I was at the range and suddenly my RIA officers 1911 started malfunctioning what I call a coffin where the casing gets caught horizontally, bit between the breech and the slide. I took it home and found the ejector hook inside of the magazine, it snapped off of the receiver.
I took it to the range a short time later and found that every shot did the same.
It became a $500 paper weight and I wanted to cry. Suddenly (a month later) I had an epiphany, I called the Armscor service number on their website and got no answer.
I then emailed the customer service representative and promptly received a reply.
I payed for shipping (a whopping $150 charge) and sent it off for repairs.
A month later (yesterday) I received in the mail via Fed ex a brand new second generation RIA officers 1911 and promptly stripped it down to find the new version has a removable ejector hook PRAISE THE LORD!!
So to make a long story longer call the manufacturer and see if it is under warranty because most firearm companies have a pretty good warranty plan even if you are the second owner.
If not, find the ejector for that model and change it yourself. YouTube has a plethora of instructional videos for just about every firearm known to man... And some women.

GOOD LUCK and GOOD NIGHT!!
 

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I had the same problem with a Supergrade Wilson and Wilson replaced the extractor and said that the peening was due to improper heat treatment. Mine was a bit off to the side and in battery made it very very difficult to hand cycle the slide and the more the pistol was shot, the more the peening affected the pistol. Send it back for replacement, because if you file it, sooner more than later, it will continue to peen until it gets causes issues with extraction.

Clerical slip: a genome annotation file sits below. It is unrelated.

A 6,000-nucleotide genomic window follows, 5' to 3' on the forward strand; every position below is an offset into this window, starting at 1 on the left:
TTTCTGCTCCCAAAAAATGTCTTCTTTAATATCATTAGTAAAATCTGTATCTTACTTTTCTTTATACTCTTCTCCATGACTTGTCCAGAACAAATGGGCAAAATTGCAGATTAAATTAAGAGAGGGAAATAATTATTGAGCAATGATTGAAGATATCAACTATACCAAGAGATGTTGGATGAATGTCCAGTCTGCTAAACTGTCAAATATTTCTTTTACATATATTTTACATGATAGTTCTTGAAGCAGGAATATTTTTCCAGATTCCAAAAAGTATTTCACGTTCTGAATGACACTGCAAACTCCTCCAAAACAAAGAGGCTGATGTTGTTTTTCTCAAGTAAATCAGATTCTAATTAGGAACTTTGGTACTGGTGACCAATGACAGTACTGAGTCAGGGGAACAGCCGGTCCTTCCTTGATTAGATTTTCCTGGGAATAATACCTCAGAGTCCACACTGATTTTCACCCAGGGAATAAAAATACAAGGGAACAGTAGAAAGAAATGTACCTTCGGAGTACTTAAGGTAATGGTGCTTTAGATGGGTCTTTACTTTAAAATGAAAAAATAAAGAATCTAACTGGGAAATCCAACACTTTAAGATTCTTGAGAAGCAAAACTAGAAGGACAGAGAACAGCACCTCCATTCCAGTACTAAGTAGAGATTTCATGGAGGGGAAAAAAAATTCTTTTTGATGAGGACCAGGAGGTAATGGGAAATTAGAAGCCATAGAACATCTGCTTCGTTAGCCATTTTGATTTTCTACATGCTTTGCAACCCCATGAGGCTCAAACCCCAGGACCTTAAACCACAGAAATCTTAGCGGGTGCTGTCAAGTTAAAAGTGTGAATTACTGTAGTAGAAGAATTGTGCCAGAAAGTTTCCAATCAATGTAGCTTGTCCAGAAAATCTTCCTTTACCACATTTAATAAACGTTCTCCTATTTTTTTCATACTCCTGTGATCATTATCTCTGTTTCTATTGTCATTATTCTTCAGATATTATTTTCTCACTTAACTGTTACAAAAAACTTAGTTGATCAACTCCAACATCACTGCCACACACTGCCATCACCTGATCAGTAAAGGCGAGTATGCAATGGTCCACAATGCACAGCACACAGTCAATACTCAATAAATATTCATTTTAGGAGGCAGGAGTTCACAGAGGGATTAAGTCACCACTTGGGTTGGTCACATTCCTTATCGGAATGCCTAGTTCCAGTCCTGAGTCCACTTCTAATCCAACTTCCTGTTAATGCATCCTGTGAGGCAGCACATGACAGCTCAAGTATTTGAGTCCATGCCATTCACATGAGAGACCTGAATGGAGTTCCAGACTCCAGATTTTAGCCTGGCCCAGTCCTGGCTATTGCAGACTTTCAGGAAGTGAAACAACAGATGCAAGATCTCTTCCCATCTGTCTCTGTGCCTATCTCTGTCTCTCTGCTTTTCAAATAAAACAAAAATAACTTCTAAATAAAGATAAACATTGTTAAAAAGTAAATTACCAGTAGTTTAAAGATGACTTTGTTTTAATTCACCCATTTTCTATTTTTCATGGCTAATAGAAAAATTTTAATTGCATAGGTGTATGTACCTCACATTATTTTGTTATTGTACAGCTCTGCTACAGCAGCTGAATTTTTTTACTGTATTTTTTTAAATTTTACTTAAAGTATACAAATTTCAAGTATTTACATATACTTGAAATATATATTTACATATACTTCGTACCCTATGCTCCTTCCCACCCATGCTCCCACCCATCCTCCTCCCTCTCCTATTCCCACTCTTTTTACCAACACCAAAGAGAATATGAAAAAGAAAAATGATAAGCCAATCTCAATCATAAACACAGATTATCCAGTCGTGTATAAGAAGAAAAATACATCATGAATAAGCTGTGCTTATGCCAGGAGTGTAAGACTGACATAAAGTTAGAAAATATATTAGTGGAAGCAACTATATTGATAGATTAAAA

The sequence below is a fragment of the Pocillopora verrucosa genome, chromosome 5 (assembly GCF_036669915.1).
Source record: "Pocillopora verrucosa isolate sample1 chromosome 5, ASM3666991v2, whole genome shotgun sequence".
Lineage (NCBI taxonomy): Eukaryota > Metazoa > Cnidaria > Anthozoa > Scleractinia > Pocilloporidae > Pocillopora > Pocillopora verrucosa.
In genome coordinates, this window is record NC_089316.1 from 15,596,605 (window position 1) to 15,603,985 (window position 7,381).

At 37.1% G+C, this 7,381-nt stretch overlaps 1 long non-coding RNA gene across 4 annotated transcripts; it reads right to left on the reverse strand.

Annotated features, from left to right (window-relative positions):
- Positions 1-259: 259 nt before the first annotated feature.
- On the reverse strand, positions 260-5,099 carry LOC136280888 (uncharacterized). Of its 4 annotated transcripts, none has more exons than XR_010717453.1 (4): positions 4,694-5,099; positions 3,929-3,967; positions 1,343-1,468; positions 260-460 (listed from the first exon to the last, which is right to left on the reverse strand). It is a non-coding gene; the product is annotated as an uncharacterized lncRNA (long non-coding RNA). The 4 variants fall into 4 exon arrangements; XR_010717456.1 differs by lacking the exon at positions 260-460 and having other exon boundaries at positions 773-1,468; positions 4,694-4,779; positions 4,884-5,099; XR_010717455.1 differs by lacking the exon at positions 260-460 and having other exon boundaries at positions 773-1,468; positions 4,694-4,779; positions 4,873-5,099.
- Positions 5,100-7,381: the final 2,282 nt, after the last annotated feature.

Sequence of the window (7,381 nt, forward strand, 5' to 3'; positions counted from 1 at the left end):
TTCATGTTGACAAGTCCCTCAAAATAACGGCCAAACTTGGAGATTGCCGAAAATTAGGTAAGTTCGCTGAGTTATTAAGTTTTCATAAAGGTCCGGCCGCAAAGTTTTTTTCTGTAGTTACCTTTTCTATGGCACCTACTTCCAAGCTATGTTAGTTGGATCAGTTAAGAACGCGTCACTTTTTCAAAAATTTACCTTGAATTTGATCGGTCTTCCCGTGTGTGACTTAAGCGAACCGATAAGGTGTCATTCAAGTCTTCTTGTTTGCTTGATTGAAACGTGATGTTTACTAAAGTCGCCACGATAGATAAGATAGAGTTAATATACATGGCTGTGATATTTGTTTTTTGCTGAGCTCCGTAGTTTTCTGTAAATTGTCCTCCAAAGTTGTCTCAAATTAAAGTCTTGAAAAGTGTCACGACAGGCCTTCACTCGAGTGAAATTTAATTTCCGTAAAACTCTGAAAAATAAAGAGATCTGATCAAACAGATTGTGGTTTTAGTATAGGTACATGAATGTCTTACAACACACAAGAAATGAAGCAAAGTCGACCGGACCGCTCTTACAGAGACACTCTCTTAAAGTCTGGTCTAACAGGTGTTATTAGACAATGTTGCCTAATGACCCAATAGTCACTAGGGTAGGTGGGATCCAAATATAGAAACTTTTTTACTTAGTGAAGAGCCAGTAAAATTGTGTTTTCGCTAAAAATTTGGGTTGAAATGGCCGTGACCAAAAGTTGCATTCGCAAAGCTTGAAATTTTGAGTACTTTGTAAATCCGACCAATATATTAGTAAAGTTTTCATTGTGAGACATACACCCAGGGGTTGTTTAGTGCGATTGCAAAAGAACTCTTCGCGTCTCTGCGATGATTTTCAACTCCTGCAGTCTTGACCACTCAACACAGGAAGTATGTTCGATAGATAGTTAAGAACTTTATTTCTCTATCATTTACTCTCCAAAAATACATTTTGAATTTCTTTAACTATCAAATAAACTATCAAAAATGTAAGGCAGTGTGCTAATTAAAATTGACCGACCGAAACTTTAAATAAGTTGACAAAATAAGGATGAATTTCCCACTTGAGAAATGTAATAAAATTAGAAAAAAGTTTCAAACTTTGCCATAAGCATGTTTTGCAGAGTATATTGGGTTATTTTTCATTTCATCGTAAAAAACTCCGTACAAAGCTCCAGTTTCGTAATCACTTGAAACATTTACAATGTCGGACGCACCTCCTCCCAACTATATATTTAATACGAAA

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I agree with drjon, I looks like it didn't get hardened. if there is a warranty on the gun I would send it in for a replacement. Ejectors are usually just hardened on the tip. If you chose to run it a bit more i would file down the burs.
GRIZZ
 

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It's not a big deal, if it does not catch on the slide.
Having said that, I've never had ejector peening on any of my 1911s with thousandths rounds through (I shoot brass only) including my Wilsons and even my WC .460Rowland Hunter is peening free.


Edit: Pic added.
 

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Ejector profiles are something you can adjust/tune with a file depending on how/where you want your brass to eject. It's like hitting a golf ball with a driver .......you pick the degree of loft which in turn controls the behavior of the object being struck.

FWIW I have never had any peening of an ejector profile on any 1911 I have owned. The profile has always remained intact even on my CQB. If you do peen the ejector profile, the ejection behavior will change. Brass is a softer metal than the ejector which is what I shoot exclusively. The OP mentioned steel casings........If the Wilson ejector is softer then that is the cause. It is an undesirable consequence of shooting the steel cased ammo. File the burr flush and switch back to brass.
Loved the post Jimsea! Nice to see how the different manufacturers make the part. I'm guessing that the gusset on front of the majority of the ejectors is a "stiffener" of sorts to prevent breakage from the repeated hammering it receives loading the next round. At any rate, I wonder why some do and some don't - even a couple that had a slant to them.
 

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I've got around 3000-3500 rounds through my Para Ordnance with no visible wear. I'm really amazed at how well this gun has run in the 4 years I've owned it. It eats every type of ammo I've thrown at it, though I only run brass cased.